Hilary Tindle, MD, MPH, associate professor of medicine, Vanderbilt University, spoke about the use of precision medicine approaches, such as the nicotine metabolite ratio (NMR), to improve outcomes for patients with lung cancer.
Hilary Tinde, MD, MPH, associate professor of medicine at Vanderbilt University spoke about previous trials using the nicotine metabolite ratio (NMR) and precision medicine approaches to improve outcomes in patients with lung cancer.
What are some effective treatments for quitting smoking and why are they being underutilized? How can precision approaches improve treatment?
Precision approaches stand to improve treatment in a variety of ways. But first, I can give you a sense of what's available for treating smoking. The most important things to do when a patient wants to quit smoking is to combine counseling, behavioral techniques like from a quit line, or a health care provider, and FDA-approved medication. And the FDA-approved medications are things like nicotine replacement, like the patch, gum, or lozenge; those are available over the counter.
And there are also prescription medications such as arenicline, which is also known as Chantix, that a doctor or prescribing health care provider can write a prescription for, and a patient can go pick that up at the pharmacy.
Combining these 2 things, counseling and medication, is the best way to quit smoking because it grandly, greatly increases chances of quitting for good, as opposed to when people don't use these quit aids, these proven aids, about 95 out of 100 quit attempts fail.
When you think about the bigger picture, there are about 30 million Americans now who smoke cigarettes, American adults. And over half are trying to quit every year. But only 5% of those individuals, so over 15 million people trying to quit, only about 5% use counseling and medication. And that's why most people keep smoking and are unsuccessful in quitting. There are lots of reasons you might ask why are these proven aids, these proven medications not used. And a lot of it has to do with historical context. In the past our nation, just our health care system, didn't necessarily think of smoking as a chronic disease that needed, like diabetes, to be treated with behavioral intervention, such as counseling plus medication.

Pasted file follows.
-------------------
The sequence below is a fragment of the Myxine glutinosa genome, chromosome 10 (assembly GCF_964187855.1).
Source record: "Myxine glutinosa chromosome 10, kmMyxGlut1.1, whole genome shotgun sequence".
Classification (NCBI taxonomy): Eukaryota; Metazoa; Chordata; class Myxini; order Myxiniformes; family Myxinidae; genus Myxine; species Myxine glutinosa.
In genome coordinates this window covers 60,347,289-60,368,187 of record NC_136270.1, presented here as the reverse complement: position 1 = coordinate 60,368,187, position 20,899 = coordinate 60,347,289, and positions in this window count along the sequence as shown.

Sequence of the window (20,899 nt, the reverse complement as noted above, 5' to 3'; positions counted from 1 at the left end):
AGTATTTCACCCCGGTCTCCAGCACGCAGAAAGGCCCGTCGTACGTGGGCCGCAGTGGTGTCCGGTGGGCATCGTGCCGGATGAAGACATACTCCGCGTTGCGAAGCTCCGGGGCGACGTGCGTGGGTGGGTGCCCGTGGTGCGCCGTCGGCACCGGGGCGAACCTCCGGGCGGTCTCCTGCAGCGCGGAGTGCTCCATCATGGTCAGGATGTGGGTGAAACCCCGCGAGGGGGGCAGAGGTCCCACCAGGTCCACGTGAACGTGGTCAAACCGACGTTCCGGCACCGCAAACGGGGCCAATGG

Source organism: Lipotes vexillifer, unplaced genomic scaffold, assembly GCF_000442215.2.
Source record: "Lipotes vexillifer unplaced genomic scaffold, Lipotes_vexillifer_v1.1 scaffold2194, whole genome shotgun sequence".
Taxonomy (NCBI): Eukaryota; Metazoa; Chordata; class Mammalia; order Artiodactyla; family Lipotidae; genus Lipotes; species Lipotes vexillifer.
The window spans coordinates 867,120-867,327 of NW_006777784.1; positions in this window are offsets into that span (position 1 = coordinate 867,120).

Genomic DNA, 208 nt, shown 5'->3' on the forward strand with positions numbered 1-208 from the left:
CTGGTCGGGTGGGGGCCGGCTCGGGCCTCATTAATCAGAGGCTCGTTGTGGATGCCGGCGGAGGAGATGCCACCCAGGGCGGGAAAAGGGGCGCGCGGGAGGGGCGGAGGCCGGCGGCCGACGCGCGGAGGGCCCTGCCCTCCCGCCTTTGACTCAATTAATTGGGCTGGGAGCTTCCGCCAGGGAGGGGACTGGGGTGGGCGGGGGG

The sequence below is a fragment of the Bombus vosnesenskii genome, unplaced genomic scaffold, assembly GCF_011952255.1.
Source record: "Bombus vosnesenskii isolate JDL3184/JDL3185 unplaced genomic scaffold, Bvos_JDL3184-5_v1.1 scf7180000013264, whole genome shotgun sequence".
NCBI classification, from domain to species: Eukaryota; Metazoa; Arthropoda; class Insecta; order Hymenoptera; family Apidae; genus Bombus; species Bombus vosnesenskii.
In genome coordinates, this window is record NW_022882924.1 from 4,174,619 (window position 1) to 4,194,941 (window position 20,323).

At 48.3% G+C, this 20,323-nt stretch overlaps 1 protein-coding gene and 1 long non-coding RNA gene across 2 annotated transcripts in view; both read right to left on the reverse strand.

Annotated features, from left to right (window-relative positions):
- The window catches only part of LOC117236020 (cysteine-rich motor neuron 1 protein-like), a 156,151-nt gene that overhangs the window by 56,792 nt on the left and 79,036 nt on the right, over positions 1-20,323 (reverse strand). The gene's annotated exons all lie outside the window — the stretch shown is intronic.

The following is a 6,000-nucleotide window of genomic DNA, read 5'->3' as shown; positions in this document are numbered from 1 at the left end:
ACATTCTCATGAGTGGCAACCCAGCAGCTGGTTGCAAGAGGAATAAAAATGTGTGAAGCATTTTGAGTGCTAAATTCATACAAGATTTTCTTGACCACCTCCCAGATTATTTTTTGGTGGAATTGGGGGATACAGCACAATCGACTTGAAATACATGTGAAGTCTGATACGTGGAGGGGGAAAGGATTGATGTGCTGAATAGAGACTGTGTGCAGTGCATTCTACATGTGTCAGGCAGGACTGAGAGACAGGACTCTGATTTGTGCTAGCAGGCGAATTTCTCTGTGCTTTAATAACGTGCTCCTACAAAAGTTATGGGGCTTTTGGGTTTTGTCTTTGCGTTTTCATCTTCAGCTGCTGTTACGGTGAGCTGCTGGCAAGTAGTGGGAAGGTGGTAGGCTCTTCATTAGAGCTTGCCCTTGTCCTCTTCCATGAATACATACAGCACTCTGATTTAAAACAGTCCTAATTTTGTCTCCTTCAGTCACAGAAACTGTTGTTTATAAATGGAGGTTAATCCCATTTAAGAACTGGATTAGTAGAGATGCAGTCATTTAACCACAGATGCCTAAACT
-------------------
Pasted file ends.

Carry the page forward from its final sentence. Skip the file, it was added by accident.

We know better now, but it takes a while to undo some of those myths. Patients might not think that they need meds, and their health care providers might or might not think that they need to provide them. But precision medicine and precision approaches can really improve things, potentially. And that's one reason I'm so excited about using them and developing them, because patients have something to be excited about when we can tailor a medication to a patient's genetics.
For example, we can boost the efficacy or the effectiveness of that medication, and even double quit rates. So that's one example. That might make health care providers more excited to or enthusiastic to prescribe those medications. Those are just a couple examples of how precision approaches could help.